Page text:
According to Covid-19 Tracker Canada, as of Tuesday, more 1,124,229 doses of Covid-19 vaccines have been administered across Canada. COVID19Tracker.ca is the first tracking project in Canada that allows others to freely and easily access Covid data in real-time. In Alberta there are 124,325 individuals that were vaccinated. In a press conference in Calgary, Premier Jason Kenney said that Alberta is set to run out of COVID-19 vaccine supply for first doses. “We have quite simply run out of supply,” Kenney said. “Yes, we’ll get more vaccine in the coming weeks and some more doses this week, but we need to make adjustments today to accommodate this lack of supply.”
As supplies slow down, many Albertans worry. Last year it was the most vulnerable Albertans that were affected by the Covid-19 pandemic. There are at least 1.8 million migrant and undocumented residents in Canada. Alberta is home to many of them. This group includes seasonal agricultural workers who are essential to Canada’s food supply, care workers in long term care homes, and taking care of children, sick and the elderly. It includes cleaners in hospitals and homes, and it includes many warehouse, food delivery and grocery store workers. Many of Canada’s essential workers are migrant and undocumented. And many of them are Filipinos.
Migrant and undocumented people are at the forefront of the COVID-19 crisis. While they are often working in essential jobs that sustain our communities, they are excluded from services and protections. According to Syed Hussan the Coordinator of Migrants Rights Network (MRN), “Some of the highest rates of COVID-19 infections are for migrants in congregate living and working conditions, like farms, factories, and warehouses, and those who are homeless or incarcerated”. MRN is a national network of migrant justice organizations across Canada.
Many of these migrants don’t have a health card or coverage. Those who are undocumented are afraid of accessing healthcare in case their personal information is shared with federal immigration enforcement. In some cases, employers have already started to threaten migrants with job loss and deportation if they aren’t vaccinated. In Alberta, Migrante is spearheading a campaign called AHS for All. “In times of global pandemic, it’s important to protect the most vulnerable,” said Jay Zapata, Vice Chairperson of Migrante. “They are undocumented, they are afraid. But their health and safety is also our community’s health and safety”.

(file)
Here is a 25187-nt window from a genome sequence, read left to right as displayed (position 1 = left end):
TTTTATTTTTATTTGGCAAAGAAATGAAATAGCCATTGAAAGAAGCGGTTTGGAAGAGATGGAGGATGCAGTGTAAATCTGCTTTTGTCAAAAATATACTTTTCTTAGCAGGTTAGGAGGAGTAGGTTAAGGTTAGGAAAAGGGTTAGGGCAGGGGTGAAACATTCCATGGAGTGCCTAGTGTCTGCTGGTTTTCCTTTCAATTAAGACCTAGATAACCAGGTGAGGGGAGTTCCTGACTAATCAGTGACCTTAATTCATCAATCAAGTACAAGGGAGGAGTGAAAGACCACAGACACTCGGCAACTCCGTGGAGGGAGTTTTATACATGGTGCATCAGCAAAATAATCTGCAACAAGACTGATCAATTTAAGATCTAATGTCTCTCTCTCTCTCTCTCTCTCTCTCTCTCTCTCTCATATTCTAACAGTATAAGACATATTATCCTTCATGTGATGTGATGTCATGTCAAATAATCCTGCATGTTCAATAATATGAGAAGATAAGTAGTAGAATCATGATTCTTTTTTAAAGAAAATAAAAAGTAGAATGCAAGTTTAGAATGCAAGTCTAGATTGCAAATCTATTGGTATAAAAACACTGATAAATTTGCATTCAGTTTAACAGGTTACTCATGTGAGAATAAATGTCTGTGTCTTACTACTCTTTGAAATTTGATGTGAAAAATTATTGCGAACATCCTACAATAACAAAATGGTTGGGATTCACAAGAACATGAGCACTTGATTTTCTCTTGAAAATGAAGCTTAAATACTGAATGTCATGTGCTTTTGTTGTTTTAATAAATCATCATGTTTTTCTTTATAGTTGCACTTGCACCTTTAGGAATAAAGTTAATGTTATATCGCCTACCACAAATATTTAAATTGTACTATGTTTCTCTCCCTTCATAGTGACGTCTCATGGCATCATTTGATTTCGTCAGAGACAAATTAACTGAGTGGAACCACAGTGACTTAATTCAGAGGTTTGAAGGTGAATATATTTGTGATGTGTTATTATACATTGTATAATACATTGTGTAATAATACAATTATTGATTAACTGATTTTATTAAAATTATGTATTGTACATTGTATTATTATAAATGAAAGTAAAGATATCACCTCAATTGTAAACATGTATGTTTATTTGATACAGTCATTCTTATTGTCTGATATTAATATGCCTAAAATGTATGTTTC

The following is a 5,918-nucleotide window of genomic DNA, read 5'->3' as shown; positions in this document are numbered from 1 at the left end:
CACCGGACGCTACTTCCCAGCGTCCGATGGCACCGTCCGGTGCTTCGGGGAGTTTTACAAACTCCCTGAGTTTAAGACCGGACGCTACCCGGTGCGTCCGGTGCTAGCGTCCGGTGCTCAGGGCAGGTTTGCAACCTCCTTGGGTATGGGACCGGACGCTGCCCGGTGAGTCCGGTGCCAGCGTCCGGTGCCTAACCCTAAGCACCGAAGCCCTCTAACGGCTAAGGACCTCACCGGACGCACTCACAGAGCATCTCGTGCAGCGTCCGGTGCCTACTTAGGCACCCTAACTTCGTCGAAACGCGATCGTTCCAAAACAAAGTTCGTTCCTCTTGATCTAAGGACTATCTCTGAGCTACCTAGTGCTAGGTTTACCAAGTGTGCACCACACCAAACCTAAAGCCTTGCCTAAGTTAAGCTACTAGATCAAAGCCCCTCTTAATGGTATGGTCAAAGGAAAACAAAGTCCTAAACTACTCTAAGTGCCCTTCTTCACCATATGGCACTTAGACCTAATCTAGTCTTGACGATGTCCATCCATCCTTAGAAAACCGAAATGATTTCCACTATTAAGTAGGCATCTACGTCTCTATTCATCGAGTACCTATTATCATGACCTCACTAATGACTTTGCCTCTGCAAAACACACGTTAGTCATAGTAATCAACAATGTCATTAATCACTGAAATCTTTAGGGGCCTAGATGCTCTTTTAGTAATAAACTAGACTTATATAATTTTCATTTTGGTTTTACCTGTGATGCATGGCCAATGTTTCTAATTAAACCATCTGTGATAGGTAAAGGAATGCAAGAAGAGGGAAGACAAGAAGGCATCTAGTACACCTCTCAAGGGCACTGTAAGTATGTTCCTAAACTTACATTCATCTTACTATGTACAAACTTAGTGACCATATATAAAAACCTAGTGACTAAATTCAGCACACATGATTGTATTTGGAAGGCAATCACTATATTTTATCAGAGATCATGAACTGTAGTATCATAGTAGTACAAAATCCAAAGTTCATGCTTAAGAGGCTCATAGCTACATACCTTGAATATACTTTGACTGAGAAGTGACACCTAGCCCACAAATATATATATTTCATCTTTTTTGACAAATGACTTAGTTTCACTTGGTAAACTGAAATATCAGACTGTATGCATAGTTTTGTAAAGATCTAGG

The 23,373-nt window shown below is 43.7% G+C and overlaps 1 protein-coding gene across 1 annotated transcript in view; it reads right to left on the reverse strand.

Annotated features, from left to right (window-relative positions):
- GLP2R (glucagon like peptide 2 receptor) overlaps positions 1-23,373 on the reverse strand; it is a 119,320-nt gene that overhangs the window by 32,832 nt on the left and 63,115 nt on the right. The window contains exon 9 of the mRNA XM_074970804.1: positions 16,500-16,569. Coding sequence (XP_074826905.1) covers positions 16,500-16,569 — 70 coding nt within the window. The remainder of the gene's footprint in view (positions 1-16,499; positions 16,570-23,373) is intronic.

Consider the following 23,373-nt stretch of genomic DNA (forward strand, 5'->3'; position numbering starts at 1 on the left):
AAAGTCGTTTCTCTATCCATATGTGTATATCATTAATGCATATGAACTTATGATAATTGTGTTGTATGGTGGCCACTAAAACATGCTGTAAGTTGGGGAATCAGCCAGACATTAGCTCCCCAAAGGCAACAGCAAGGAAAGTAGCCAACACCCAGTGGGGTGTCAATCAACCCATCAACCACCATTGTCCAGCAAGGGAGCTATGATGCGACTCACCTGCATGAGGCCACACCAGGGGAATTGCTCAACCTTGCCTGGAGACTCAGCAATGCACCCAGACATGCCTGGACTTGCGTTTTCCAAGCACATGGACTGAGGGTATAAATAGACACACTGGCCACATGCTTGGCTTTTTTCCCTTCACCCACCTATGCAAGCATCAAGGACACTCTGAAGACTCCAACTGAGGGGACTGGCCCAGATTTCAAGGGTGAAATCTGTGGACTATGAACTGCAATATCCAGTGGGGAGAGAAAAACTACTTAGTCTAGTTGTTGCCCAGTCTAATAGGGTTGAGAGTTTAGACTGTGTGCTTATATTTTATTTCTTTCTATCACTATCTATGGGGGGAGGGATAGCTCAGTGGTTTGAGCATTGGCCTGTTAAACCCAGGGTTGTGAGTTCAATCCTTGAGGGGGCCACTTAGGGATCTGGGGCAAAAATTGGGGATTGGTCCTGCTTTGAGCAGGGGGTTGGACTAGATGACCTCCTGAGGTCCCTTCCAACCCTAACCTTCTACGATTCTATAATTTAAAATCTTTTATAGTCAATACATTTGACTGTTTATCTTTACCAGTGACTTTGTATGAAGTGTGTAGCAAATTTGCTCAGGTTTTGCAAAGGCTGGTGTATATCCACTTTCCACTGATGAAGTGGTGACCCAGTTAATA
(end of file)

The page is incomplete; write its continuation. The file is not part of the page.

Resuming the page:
The Migrants Rights Network along with its member organizations which includes Migrante Alberta call on federal and provincial governments to ensure full access to the COVID-19 vaccine to all migrants regardless of immigration status. They said that Vaccine provision must be free of charge, not require a health card or health card number, be accessible, not collect any ID or addresses, or information about immigration status, and develop alternative mechanisms for tracking vaccine doses. Health authorities must guarantee that any personal information that is collected will not be shared with immigration enforcement or police and not be coercive or mandatory.
The organization is also calling for a comprehensive multi-lingual public education and outreach strategy, as well as training for healthcare providers, should be created. Governments and authorities must coordinate with and take leadership from these migrant-led organizations. It must ensure that migrants can receive the COVID vaccine and testing in a safe, accessible and dignified manner, no matter where they work or live, and without fear of punitive consequences.
All migrants must have access to universal healthcare immediately, regardless of immigration status. Our Filipino community’s safety lies in the protection of all. If you’re interested in supporting the campaign, you may contact Migrante Alberta at firstname.lastname@example.org